Most automakers have announced plans to shift to electric vehicles, but many have resisted putting an expiration date on the fossil-fuel powered vehicles, which still generate the most profits. The European Commission plan would effectively require all new cars to be emissions-free by 2035, removing any flexibility for companies like Volkswagen, Mercedes-Benz or Renault to continue selling some gasoline or diesel vehicles, including hybrids.
The commission’s plan also includes some provisions that benefit the industry. Public funds will be used to help build charging stations every 60 kilometers, or 36 miles, on major highways, a move that will encourage sales of electric cars. The commission will also help finance a network of hydrogen fueling stations, benefiting companies like Daimler and Volvo that are planning to build long-haul trucks that run on fuel cells that convert hydrogen to electricity.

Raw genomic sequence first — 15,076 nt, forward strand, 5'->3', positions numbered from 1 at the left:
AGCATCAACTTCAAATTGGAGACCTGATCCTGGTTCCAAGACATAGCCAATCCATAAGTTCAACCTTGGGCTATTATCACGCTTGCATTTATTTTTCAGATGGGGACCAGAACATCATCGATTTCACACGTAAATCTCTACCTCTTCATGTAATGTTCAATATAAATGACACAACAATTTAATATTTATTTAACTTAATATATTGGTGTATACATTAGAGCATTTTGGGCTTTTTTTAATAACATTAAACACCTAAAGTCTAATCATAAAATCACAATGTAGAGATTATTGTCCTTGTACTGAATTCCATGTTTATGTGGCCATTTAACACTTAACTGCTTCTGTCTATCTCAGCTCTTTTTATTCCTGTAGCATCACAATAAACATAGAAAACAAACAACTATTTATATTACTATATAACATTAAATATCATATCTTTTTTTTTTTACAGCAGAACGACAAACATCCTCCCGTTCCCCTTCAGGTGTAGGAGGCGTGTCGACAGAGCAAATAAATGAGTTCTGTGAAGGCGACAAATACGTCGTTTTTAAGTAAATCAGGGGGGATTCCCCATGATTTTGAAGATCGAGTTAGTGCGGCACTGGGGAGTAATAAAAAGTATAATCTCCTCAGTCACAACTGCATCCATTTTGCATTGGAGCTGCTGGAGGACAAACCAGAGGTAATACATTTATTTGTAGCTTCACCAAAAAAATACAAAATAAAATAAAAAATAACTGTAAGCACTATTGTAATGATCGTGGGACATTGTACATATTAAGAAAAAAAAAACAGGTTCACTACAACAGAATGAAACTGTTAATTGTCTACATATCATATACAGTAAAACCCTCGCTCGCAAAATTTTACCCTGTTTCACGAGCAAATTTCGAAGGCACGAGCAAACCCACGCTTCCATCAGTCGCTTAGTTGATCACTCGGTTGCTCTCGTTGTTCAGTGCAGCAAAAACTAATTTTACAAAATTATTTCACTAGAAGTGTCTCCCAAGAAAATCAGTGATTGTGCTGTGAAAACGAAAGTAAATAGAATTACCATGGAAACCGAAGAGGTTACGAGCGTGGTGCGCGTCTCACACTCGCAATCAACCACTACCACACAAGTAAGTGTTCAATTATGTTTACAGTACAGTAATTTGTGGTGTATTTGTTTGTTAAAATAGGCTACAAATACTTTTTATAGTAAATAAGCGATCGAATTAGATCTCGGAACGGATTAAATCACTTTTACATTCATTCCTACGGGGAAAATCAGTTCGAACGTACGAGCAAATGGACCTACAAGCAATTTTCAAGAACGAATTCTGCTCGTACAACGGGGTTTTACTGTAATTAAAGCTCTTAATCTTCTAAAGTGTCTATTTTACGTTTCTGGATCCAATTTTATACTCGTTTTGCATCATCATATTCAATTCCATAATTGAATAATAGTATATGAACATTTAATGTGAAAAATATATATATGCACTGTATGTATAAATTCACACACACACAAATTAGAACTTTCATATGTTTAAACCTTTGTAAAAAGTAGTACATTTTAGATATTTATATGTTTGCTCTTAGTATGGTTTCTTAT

The association representing European automakers said the charging networks envisioned by the commission were not dense enough and complained that it would be wrong to ban internal combustion engines altogether.
The European Union should “focus on innovation rather than mandating, or effectively banning, a specific technology,” Oliver Zipse, CEO of BMW and president of the European Automobile Manufacturers’ Association, said in a statement.
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Aircraft are major producers of carbon dioxide emissions but also difficult to convert to emission-free operation. According to the commission proposals, airlines would be compelled to begin mixing synthetic fuel with the fossil fuels they now use, and they will no longer receive tax breaks on fossil fuels. In other words, they will have to pay more to pollute.
Airlines for Europe, an industry lobbying group representing Air France-KLM, easyJet, IAG, Lufthansa Group and Ryanair — Europe’s largest flagship and low-cost airlines — has said that its members back a green transition but that they would seek simpler regulations and financial support.